Synonyms and other taxonomic changes
Synonymy below from (1)
, hyperlinks go to original descriptions:
Conops burgessi Williston, 1882
Physocephala brevirostris Van Duzee, 1927
Our only (almost) entirely red species. Flies in western half of U.S. and Canada.
Head: Entire face and frons yellowish, including facial grooves. Cheeks reddish. Top of head (vertex) reddish-yellow. There is a light reddish-brown (rarely blackish) medial stripe from top of head to antenna bases, where it forks and continues a short ways down sides of facial ridges. No stripe around eyes. Proboscis short, brownish-red, tip black.
Antenna: Red, the 1st segment very short (barely 1/3 x 2nd segment).
Thorax: Red with a wide median brown stripe from base to center of thorax. Obscure black areas around wing bases and end of thorax.
Legs: Mostly red. Front coxae blackened in front. Shins (tibiae) base half yellowish, rest red. Feet darker red. Claws dark.
Wings: Upper half of wings dark. Small hyaline area in R5, along 4th long. vein. Lower wings hyaline, except for streak in discal cell along 5th vein. Halters yellow, base of stem brown.
Abdomen: Red, can have darker shading on sides of segment 2 (petiole) and 3. May have very narrow yellow transverse stripe on segments 1 and 2. Top of last 2 segments may have a very light yellow dusting. Female pad (theca) on underside of segment 5 very small, dark red.
California to Texas, north to western Canada (Alberta to B.C.) (1)
Flight time: June to August
Food: Parasites of wasps and bees, especially the American Bumblebee Bombus pensylvanicus. Also parasitizes Bumblebee Bombus sonorus in California.
Williston's original 1882 description, as Conops burgessi
, can be read online here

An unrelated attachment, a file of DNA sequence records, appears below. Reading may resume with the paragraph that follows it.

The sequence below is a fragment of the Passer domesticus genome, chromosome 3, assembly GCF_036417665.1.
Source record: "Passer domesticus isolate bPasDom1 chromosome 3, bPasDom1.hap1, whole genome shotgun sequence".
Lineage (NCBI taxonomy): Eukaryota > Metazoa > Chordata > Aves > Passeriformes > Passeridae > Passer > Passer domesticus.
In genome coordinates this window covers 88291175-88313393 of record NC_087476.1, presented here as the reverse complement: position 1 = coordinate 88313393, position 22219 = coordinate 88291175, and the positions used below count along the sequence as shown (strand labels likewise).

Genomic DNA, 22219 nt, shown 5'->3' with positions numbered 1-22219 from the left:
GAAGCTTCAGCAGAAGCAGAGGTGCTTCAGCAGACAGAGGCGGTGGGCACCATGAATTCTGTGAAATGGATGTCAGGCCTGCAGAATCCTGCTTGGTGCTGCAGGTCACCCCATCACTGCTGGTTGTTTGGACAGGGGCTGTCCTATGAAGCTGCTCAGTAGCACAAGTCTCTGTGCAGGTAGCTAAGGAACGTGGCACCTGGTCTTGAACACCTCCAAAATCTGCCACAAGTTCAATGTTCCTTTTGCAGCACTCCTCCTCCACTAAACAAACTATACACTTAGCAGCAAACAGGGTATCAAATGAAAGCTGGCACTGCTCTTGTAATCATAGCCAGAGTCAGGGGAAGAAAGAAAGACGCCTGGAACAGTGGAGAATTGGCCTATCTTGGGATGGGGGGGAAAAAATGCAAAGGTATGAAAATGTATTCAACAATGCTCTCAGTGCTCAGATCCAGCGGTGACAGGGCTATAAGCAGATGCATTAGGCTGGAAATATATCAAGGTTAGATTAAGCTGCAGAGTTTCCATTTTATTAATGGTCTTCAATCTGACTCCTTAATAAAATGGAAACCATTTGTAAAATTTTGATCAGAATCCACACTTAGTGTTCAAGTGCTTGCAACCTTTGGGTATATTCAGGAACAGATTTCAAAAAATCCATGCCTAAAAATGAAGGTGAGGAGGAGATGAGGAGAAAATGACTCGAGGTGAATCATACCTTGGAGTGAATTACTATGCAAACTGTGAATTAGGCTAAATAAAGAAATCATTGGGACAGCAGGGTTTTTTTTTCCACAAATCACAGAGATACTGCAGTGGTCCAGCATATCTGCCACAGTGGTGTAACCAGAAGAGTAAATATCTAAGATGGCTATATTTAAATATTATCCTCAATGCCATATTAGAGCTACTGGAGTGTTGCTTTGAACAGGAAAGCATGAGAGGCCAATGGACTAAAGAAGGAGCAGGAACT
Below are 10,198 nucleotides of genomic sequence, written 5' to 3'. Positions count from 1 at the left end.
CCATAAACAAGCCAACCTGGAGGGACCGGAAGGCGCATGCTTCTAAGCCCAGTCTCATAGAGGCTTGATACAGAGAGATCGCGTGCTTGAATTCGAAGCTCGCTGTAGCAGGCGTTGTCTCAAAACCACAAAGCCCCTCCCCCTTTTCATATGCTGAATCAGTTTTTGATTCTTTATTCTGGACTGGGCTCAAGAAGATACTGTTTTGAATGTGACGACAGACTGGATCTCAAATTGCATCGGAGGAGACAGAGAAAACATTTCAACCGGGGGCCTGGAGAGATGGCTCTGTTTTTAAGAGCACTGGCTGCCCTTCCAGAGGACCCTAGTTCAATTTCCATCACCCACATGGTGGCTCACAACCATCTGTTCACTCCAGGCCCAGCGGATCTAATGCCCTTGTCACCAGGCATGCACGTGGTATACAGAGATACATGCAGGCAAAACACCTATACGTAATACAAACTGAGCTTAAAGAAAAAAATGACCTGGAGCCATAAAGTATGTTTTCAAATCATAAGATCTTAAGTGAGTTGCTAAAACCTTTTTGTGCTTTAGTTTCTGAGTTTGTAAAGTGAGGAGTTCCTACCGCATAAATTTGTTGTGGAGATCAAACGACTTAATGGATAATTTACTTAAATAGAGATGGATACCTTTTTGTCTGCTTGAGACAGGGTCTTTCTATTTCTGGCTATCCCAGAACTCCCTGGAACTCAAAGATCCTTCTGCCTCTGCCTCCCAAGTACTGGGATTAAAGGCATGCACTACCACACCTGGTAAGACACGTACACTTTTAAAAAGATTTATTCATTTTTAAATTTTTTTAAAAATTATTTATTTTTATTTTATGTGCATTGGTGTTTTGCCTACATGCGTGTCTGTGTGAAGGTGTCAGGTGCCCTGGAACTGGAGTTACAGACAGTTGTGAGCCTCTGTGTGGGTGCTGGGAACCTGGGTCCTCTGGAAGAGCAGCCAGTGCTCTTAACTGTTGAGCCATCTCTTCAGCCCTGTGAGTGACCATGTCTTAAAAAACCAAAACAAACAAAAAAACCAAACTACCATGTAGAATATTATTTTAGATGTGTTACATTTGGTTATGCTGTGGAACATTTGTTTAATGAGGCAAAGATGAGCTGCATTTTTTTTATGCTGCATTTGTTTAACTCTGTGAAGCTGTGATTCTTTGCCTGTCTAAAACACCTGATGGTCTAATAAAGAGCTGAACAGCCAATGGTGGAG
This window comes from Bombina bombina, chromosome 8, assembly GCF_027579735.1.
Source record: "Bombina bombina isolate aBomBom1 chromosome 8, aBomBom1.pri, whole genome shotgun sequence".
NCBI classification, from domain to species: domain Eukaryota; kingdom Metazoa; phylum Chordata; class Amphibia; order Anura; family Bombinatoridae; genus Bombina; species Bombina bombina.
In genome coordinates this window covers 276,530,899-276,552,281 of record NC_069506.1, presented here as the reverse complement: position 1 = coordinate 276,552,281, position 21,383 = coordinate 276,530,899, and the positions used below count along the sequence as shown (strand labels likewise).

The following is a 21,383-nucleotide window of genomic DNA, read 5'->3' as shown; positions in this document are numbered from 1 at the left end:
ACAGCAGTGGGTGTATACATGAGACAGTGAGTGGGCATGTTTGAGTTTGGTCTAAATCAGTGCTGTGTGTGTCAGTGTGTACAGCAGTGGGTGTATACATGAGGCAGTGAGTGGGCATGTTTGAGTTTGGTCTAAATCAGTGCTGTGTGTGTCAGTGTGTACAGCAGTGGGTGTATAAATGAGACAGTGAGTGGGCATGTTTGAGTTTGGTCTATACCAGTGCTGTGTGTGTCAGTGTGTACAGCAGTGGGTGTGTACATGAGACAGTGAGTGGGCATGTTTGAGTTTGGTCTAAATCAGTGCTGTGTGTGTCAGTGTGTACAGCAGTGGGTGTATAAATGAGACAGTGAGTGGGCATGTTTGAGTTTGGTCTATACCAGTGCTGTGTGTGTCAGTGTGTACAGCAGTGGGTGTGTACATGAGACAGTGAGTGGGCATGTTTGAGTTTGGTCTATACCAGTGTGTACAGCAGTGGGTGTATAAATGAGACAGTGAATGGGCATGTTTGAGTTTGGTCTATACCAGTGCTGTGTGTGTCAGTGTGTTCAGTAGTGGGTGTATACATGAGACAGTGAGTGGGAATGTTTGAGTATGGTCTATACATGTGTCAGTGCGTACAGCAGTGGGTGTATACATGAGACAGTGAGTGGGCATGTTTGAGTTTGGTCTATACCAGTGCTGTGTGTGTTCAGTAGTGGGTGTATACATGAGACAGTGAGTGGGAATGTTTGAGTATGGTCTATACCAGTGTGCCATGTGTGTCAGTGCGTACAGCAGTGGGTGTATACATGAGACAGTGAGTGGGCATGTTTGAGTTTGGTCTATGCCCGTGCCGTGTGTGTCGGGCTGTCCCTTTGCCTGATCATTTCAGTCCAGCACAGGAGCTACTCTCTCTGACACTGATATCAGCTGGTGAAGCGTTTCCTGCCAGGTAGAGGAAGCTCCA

Holotype female #02402 from California deposited at the California Academy of Sciences as Physocephala brevirostris Van Duzee
Type by Williston adult #MCZT_440 In Museum of Comparative Zoology, Osten Sacken Collection, Harvard - location unknown as P. burgessi.
Cotypes male and female, 16 from Colorado; Mendocino, California (Snow Entomological Collections, Lawrence, Kansas); location of others unknown.
Camras collection of 28 Physocephala burgessi donated to the Field Museum of Natural History, Chicago, Ill.
Some reddish specimens of P. texana may resemble burgessi, but the latter can be recognized by darker red color, black anterior coxae (usually yellowish to reddish in texana), and a single dark mark in the center of the thorax (dorsum of texana's thorax is usually predominantly black).
Note that Bohart(1941)
discusses in detail ways to distinguish P. texana
(there referred to using the synonym P. affinis
) and P. burgessi
Bohart, George E. (1941). A review of the genus Physocephala
of the western United States (Diptera, Conopidae). Pan-Pacific Entomologist, 17(3):141-144 (Full Text
Camras, Sidney, and Paul D. Hurd, Jr. (1957). The Conopid Flies of California (Diptera). Bulletin of the California Insect Survey. Vol.6, No.2. (Available as PDF
Transactions of the Connecticut Academy of Arts and Sciences, 1877-1882. Vol. 4, pp. 337 to 338 – as Conops burgessi by Williston
Transactions of the Connecticut Academy of Arts and Sciences, 1882-1885. Vol. 6, pg. 391- keys by Williston.
Proceedings of the California Academy of Sciences, 1927-1928. Vol. 16, pp. 579 to 580 – as Physocephala brevirostris by Van Duzee
Annals of the Entomological Society of America, 1957. Vol. #50, #3, pg. 213; keys pg. 218 by Camras.
Entomological News, 1996. Vol. 107, #2, pp. 110-111 – keys by Camras.
The Diptera Families of British Columbia, 2006. Pg. 84 by Scudder and Cannings
Fly Times, 2007. Pg. 43 – Camras collection.